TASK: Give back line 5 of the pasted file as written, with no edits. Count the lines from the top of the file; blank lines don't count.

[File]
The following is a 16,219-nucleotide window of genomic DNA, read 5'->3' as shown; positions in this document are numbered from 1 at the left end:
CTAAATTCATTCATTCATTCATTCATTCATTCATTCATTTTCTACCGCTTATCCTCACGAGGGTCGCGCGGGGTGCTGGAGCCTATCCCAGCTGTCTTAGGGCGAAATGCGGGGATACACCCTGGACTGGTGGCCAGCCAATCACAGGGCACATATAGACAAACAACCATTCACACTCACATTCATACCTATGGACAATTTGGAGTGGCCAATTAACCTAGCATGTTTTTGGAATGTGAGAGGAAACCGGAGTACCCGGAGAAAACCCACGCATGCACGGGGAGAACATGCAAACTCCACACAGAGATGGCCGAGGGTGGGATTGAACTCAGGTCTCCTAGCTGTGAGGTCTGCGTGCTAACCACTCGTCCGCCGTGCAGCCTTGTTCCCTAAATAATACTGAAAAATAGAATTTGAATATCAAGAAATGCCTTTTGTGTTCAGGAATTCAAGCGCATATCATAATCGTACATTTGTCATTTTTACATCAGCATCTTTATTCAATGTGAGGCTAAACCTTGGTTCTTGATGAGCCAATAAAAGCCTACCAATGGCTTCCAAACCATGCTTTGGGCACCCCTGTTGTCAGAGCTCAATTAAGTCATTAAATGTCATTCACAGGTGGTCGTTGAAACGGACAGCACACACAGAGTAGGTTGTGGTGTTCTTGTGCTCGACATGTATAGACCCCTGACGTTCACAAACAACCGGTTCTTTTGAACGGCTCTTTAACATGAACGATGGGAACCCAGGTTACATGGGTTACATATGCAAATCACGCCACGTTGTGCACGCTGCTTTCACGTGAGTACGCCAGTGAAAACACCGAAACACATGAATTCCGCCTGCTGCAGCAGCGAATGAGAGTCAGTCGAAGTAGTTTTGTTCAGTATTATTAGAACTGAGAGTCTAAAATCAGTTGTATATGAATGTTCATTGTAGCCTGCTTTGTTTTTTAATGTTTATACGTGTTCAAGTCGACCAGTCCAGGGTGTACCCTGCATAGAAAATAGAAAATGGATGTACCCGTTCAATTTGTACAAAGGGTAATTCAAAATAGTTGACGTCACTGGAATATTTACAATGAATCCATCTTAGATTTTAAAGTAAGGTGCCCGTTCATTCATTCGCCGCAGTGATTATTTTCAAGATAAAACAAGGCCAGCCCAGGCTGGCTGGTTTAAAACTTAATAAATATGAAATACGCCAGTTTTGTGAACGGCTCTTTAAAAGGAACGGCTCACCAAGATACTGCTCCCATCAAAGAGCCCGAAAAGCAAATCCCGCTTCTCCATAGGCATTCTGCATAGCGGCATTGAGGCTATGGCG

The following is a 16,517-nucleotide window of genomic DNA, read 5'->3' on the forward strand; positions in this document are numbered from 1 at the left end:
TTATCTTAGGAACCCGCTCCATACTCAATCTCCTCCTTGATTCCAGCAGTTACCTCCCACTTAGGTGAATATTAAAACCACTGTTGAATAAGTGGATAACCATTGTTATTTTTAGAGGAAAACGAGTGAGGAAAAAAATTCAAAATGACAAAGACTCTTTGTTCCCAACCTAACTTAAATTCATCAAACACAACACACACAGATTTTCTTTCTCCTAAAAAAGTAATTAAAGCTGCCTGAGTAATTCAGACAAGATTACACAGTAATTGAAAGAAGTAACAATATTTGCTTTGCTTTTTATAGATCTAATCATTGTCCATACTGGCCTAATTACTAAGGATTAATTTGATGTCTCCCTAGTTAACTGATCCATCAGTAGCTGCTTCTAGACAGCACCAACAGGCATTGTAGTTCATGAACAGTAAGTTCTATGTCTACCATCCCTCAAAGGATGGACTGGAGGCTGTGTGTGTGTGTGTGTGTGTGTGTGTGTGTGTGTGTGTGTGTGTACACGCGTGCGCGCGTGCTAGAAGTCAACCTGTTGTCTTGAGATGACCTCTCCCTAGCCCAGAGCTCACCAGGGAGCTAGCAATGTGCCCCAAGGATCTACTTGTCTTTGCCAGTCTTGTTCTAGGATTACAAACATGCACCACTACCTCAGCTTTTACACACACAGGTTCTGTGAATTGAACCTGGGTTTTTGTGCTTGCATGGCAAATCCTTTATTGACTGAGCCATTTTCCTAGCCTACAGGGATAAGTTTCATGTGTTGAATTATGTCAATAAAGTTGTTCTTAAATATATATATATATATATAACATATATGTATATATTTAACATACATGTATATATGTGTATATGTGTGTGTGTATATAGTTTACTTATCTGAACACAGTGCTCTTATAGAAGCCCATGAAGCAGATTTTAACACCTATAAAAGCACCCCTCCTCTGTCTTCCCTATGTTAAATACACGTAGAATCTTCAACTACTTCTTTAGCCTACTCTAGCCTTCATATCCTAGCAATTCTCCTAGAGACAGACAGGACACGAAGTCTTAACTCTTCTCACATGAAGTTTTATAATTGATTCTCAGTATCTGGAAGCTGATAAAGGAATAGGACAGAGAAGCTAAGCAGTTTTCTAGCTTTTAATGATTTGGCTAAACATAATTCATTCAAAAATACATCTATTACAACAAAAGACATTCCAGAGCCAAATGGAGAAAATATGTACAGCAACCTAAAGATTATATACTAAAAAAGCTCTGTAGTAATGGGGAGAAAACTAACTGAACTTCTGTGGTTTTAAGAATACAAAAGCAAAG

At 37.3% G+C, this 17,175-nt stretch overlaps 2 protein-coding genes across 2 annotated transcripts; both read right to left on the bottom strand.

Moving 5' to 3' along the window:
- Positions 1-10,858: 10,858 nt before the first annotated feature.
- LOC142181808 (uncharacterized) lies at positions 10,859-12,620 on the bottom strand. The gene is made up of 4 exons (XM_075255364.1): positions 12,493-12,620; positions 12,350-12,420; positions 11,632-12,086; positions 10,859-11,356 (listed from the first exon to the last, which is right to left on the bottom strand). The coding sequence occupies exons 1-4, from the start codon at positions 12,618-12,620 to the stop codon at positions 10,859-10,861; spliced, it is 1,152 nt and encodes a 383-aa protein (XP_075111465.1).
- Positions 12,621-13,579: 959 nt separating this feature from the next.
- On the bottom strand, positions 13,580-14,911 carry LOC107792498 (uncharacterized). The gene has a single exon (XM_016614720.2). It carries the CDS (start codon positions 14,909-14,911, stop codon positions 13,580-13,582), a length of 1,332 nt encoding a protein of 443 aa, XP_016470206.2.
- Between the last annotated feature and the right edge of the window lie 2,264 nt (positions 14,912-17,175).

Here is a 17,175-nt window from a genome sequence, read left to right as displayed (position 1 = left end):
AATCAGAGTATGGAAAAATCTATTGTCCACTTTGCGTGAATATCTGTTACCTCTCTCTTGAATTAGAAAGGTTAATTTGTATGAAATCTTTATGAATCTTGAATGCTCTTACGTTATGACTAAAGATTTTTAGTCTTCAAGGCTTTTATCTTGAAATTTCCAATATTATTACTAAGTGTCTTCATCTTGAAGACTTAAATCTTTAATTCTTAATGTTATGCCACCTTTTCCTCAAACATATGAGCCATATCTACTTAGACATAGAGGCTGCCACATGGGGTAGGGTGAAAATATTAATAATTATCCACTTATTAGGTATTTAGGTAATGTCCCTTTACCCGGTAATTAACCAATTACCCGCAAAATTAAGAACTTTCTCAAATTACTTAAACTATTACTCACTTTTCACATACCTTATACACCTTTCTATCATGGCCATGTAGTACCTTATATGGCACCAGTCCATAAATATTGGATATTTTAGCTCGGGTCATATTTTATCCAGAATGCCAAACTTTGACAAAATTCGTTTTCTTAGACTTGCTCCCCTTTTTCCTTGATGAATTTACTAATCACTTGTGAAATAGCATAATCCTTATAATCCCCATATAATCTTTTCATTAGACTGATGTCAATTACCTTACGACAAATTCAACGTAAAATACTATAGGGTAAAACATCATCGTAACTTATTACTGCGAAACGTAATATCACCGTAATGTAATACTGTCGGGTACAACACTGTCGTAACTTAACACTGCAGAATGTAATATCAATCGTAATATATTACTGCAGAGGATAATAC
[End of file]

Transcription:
At 37.3% G+C, this 17,175-nt stretch overlaps 2 protein-coding genes across 2 annotated transcripts; both read right to left on the bottom strand.